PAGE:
(Review originally written at 17 July 2010)

This is a real typical Japanese, black & white, period piece. Its done in the same style as for instance a Kurosawa movie, meaning that its slow, stylish and all about its build up that is leading up to something great.

It's a quite simple story. Once you start analyzing the story there really isn't much to it. It has just a few characters in it and the movie doesn't get over complicated by adding on some over-dramatic or exaggerated story-lines. The story and characters are being kept simple and above all things really human. Girl wants one thing, man wants one thing, mother wants another thing. This is basically how you can break the story down. But of course there is still much more to it. To all get what they want they go trough different ordeals, having different encounters and go through different emotion, during 14th century, war time, Japan.

Listing this movie as purely an horror doesn't seem really right. It's so much more and it isn't even a real pure horror in the first place. No monsters or scare moments in this one. Only real people, doing real stuff, to survive and to get what they want.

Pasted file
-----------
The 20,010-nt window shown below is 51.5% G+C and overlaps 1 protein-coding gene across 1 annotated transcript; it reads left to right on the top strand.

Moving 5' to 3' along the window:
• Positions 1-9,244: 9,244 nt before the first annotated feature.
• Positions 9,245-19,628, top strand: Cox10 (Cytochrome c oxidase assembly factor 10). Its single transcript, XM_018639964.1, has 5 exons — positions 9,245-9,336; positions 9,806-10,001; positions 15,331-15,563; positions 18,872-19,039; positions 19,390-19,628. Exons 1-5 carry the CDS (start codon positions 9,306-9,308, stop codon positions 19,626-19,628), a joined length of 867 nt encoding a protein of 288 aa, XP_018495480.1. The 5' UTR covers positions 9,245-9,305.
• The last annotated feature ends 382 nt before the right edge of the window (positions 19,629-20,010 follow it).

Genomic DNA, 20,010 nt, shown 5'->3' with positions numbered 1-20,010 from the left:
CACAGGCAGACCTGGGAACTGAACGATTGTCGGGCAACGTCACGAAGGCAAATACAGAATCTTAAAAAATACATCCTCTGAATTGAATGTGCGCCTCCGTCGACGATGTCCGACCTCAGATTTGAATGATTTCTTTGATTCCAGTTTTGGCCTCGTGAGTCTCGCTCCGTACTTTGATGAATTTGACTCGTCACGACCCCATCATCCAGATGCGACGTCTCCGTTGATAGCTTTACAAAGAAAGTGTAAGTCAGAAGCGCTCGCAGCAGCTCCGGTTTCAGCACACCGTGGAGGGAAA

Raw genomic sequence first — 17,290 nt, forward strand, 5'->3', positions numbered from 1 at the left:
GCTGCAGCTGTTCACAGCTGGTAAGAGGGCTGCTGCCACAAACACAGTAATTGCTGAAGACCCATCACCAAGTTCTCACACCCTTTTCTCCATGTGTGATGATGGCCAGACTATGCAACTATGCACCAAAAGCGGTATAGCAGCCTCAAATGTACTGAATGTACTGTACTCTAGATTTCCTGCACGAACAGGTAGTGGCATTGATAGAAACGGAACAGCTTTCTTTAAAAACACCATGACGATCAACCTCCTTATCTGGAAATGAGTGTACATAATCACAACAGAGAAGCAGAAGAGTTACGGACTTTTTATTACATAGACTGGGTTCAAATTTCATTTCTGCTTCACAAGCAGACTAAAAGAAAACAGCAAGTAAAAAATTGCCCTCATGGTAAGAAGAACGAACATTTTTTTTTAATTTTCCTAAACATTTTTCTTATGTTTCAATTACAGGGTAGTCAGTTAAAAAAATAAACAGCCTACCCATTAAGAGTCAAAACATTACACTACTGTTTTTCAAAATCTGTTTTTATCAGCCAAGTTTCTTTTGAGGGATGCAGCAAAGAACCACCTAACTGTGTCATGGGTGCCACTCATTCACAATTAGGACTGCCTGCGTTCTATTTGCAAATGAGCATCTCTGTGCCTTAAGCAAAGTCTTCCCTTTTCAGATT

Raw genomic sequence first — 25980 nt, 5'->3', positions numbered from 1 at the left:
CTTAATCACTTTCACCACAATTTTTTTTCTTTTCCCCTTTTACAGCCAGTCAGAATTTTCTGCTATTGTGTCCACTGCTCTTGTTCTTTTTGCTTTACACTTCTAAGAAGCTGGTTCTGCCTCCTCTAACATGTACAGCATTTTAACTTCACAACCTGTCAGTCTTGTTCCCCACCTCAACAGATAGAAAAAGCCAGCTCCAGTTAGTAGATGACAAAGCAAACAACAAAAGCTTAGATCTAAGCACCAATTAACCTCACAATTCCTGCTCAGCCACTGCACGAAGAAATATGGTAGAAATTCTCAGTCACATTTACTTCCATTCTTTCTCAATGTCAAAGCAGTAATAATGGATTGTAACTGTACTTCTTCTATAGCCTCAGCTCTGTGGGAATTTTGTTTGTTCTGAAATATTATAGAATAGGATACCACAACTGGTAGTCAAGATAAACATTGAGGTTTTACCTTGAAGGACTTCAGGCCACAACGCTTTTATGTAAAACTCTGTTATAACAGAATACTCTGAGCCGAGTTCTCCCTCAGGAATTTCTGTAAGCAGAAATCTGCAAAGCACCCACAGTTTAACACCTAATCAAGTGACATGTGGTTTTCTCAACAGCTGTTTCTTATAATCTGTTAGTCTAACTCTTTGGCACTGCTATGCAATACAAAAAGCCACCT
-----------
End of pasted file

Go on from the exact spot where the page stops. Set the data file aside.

It's perhaps only an horror in its atmosphere at times. The entire movie is basically set in a field with high grass, which seems suiting for the movie its atmosphere and its more slow type of build up and storytelling. I say slow but this by no means, means boring. It was an intriguing movie to watch, due to its characters and this very same slow style of build up and great storytelling.

It's one of those movies that benefits from it that it got shot in black & white, despite the fact that this movie got released in 1964, when color was of course already available and affordable for years already. It's cinematography is great, which also gets helped by the movie its great settings.

A great deep, intriguing, simplistic movie.


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About Frank Veenstra

Watches movies...writes about them...and that's it for now.
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